As is well known, in some parts of the world, commercial-scale cultivation of products such as almonds and avocados is often associated with migratory beekeeping. The fact is that the efforts of local bees and other pollinating insects are not always enough to pollinate vast areas of gardens. So bee hives travel from farm to farm in big trucks, from almond orchards in one part of the country to avocado orchards in another, and then, in the summer, to sunflower fields.
Vegans exclude animal products from their diet. Strict vegans also eschew honey because it is the work of exploited bees, but it follows from this logic that vegans should also avoid eating foods like avocados and almonds.
Is this true? Should vegans skip their favorite avocado on their morning toast?
The fact that avocados may not be vegan creates a rather tense situation. Some opponents of the vegan image may point to this and argue that vegans who continue to eat avocados (or almonds, etc.) are hypocrites. And some vegans may even give up and give up because of the inability to live and eat exclusively vegan.
However, it is worth noting that this problem only occurs for some products that are commercially produced and dependent on migratory beekeeping. Somewhere this is a frequent occurrence, while in other regions such practices are quite rare. When you buy locally grown produce, you can be almost certain that it is vegan (although you can never be sure that the bee in the hive didn’t pollinate your crop), but of course, things are not so simple with imported avocados and almonds.
The other side of the issue is the personal opinion of consumers about the moral status of insects. As a result of commercial beekeeping, bees are often injured or killed, and the transport of bees for pollination of crops can hardly be beneficial to their health and life expectancy. But people disagree about whether bees are capable of feeling and experiencing suffering, whether they have self-awareness, and whether they have a desire to continue living.
Ultimately, your view of migratory beekeeping and the products it produces depends on your ethical motives for living a vegan lifestyle.
Some vegans strive to live and eat as ethically as possible, which means not using other living beings as a means to any end.
Others are guided by the notion that animals, including bees, are rights holders. According to this view, any violation of rights is wrong, and using bees as slaves is simply not ethically acceptable.
Many vegans choose not to eat meat or other animal products for the following reasons—they want to minimize the suffering and killing of animals. And here, too, the question arises of how migratory beekeeping contradicts this ethical argument. While the amount of suffering experienced by an individual bee is probably small, the total number of potentially exploited insects is off the charts (31 billion bees in California almond orchards alone).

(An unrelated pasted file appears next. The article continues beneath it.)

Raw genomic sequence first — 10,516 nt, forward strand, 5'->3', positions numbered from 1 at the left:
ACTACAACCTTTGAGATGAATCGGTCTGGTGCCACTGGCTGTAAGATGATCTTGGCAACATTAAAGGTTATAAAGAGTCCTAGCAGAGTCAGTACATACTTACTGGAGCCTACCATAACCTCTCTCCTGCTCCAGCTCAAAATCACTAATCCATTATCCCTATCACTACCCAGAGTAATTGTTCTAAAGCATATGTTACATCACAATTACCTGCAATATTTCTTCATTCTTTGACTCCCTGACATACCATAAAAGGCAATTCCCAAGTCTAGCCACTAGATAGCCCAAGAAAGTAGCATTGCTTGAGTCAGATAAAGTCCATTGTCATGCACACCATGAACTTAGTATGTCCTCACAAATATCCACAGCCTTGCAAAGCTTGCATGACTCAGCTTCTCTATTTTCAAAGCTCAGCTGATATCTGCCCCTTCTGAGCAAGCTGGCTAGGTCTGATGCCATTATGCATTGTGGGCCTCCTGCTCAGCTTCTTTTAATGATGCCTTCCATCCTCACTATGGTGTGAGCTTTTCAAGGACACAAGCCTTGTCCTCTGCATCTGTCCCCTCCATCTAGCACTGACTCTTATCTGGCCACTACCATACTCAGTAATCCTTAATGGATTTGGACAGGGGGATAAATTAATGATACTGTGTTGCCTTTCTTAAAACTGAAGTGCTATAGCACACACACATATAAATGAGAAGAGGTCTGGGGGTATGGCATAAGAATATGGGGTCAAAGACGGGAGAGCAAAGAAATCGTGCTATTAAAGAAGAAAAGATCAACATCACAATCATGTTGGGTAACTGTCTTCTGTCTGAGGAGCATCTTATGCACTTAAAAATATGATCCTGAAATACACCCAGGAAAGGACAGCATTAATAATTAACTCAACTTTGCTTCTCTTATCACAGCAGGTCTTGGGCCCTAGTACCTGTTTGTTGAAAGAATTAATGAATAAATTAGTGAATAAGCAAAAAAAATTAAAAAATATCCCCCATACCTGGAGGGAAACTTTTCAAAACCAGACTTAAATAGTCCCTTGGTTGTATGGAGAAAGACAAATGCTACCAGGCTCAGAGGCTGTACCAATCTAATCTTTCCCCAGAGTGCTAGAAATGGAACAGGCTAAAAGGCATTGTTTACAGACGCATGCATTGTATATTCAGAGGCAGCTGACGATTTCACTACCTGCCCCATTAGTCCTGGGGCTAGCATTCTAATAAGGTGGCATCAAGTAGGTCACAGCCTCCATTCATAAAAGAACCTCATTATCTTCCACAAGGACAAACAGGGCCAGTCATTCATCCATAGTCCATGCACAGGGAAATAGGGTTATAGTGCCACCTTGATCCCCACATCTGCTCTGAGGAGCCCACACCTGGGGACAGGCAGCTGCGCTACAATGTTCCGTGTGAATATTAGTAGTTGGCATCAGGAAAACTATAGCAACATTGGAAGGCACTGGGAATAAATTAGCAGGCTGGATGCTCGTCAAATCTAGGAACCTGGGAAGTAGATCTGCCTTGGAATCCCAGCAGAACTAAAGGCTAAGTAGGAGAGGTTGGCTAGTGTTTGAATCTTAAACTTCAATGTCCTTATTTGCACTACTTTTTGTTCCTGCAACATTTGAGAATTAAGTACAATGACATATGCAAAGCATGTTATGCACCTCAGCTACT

Another (and perhaps more practical) ethical rationale that may underlie the decision to go vegan is the desire to reduce animal suffering and death, coupled with the environmental impact. And migratory beekeeping, meanwhile, can affect it negatively – for example, due to the spread of diseases and the impact on local bee populations.
Diet choices that reduce animal exploitation are valuable in any case—even if there is still some exploitation of some animals. When we choose our diet, we need to find a balance between the effort expended and the impact on our daily lives. The same methodology is needed in deciding how much we should donate to charity or how much effort we should put in to reduce our water, energy or carbon footprint.
One of the ethical theories about how resources should be allocated is based on the understanding of “enough”. In short, this is the idea that resources should be distributed in a way that is not absolutely equal and may not maximize happiness, but at least ensures that everyone has a basic minimum enough to live on.
Taking a similar “enough” approach to the ethics of avoiding animal products, the goal is not to be completely or maximally vegan, but to be vegan enough—that is, to make as much effort as possible to reduce harm to animals as far as possible. Guided by this point of view, some people may refuse to eat imported avocados, while others will find their personal ethical balance in another area of life.
Either way, recognizing that there are different perspectives on living a vegan lifestyle can empower more people to get interested and find themselves in it!